Latvian banks victims of U.S. regulators

  • 2014-01-08
  • From wire report

CUTTING TIES: JPMorgan will no longer offer transfer services in Latvia.

RIGA - Global banking giant JPMorgan Chase & Co., which has been told by U.S. regulators to bolster its money-laundering safeguards, has stopped clearing dollar transfers for Latvian lenders, reports Bloomberg business news agency.

“JPMorgan was a meaningful partner, no doubt,” Martins Bicevskis, president of the Latvian Commercial Banking Association, said in an interview. “But that will not hinder working further and looking for other partners.”
Latvia, a hub for ex-Soviet cash, adopted the euro on Jan. 1, focusing the spotlight on $8 billion of non-resident deposits and claims by Global Witness, a London-based anti-corruption campaign group, that regulation and client vetting are not adequate in the Baltic country. U.S. regulators have reprimanded lenders including JPMorgan for lax controls over transfers that could allow terrorists and drug rings to move money around the world.

The exit of the U.S.’ largest bank leaves Deutsche Bank AG and Commerzbank AG as the only two Western lenders Latvian banks can use for international dollar transfers. New York-based JPMorgan declined to comment on Bicevskis’ remarks. Deutsche and Commerzbank declined to comment on the potential effect on their businesses due to JPMorgan’s absence.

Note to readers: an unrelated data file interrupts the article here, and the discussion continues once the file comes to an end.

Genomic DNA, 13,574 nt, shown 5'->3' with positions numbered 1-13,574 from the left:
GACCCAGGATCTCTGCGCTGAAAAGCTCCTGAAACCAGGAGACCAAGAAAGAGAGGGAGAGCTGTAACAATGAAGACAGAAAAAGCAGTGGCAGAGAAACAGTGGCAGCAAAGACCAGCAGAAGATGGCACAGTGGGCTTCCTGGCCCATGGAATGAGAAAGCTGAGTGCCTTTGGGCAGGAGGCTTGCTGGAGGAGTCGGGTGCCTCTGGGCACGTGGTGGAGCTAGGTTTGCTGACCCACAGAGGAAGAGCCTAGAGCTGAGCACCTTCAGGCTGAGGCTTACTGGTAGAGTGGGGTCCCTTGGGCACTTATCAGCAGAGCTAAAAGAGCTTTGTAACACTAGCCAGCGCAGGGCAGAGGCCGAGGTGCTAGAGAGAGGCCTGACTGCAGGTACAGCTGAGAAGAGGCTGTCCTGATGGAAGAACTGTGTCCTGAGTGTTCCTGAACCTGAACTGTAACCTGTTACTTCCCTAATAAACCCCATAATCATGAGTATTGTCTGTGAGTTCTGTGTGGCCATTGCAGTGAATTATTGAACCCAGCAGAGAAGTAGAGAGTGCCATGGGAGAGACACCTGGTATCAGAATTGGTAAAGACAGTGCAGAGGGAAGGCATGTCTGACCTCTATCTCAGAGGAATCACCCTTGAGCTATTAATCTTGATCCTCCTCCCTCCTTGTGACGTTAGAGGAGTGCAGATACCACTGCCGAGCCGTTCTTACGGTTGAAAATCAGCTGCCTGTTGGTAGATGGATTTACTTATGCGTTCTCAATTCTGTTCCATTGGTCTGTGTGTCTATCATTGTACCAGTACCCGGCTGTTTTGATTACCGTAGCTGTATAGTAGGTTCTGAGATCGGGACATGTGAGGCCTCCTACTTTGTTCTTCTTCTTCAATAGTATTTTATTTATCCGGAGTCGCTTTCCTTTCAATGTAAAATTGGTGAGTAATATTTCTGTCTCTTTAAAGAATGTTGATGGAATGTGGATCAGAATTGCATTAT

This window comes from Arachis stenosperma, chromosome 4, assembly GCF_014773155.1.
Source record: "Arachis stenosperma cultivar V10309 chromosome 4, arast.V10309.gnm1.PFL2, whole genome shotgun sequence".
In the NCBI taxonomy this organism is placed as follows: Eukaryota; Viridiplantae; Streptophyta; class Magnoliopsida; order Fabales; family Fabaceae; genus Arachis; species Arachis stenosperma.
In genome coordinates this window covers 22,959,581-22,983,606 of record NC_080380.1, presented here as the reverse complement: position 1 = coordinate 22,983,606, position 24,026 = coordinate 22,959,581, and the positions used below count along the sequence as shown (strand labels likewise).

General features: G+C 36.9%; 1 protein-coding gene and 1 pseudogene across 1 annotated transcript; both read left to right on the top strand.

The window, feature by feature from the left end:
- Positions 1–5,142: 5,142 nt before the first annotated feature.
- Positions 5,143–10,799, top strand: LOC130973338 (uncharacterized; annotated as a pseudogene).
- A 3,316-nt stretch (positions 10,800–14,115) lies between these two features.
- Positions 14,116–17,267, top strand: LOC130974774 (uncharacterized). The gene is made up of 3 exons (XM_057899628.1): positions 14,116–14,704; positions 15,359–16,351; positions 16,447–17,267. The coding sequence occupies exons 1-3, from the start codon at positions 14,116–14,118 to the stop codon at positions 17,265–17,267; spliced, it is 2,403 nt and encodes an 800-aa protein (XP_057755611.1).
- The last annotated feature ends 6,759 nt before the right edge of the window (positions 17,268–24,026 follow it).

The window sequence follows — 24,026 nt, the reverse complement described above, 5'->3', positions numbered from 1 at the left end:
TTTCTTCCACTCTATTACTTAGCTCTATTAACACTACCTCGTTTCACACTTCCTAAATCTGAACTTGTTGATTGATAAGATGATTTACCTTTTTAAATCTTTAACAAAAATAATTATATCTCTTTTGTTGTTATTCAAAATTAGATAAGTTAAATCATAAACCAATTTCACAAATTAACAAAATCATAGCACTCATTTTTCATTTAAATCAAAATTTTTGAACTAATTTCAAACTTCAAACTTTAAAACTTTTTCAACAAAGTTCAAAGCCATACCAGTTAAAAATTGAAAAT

The U.S. Office of the Comptroller of the Currency issued a consent order in January 2013 after finding JPMorgan “has an inadequate system of internal controls and independent testing” for anti-money-laundering compliance. The bank “failed to identify significant volumes of suspicious activity” and to file reports alerting regulators, according to the order.
JPMorgan did not admit or deny wrongdoing in consenting to the regulatory orders at the time, saying in a statement that the bank has been “working hard to fully remediate the issues identified in the consent order.” The bank said in August that it was reviewing its correspondent banking unit and would not take on new clients or new business.

Losing access to correspondent banks could raise the cost of doing non-resident business, according to Gene Zolotarev, chairman of Geneva-based asset-management and advisory company Maximus Capital SA (and co-owner of The Baltic Times).
“It means it is more expensive to get access to a dollar clearer for smaller banks,” he said by phone. “You can still clear U.S. dollars. You just have to go through more layers of middlemen to make payments.”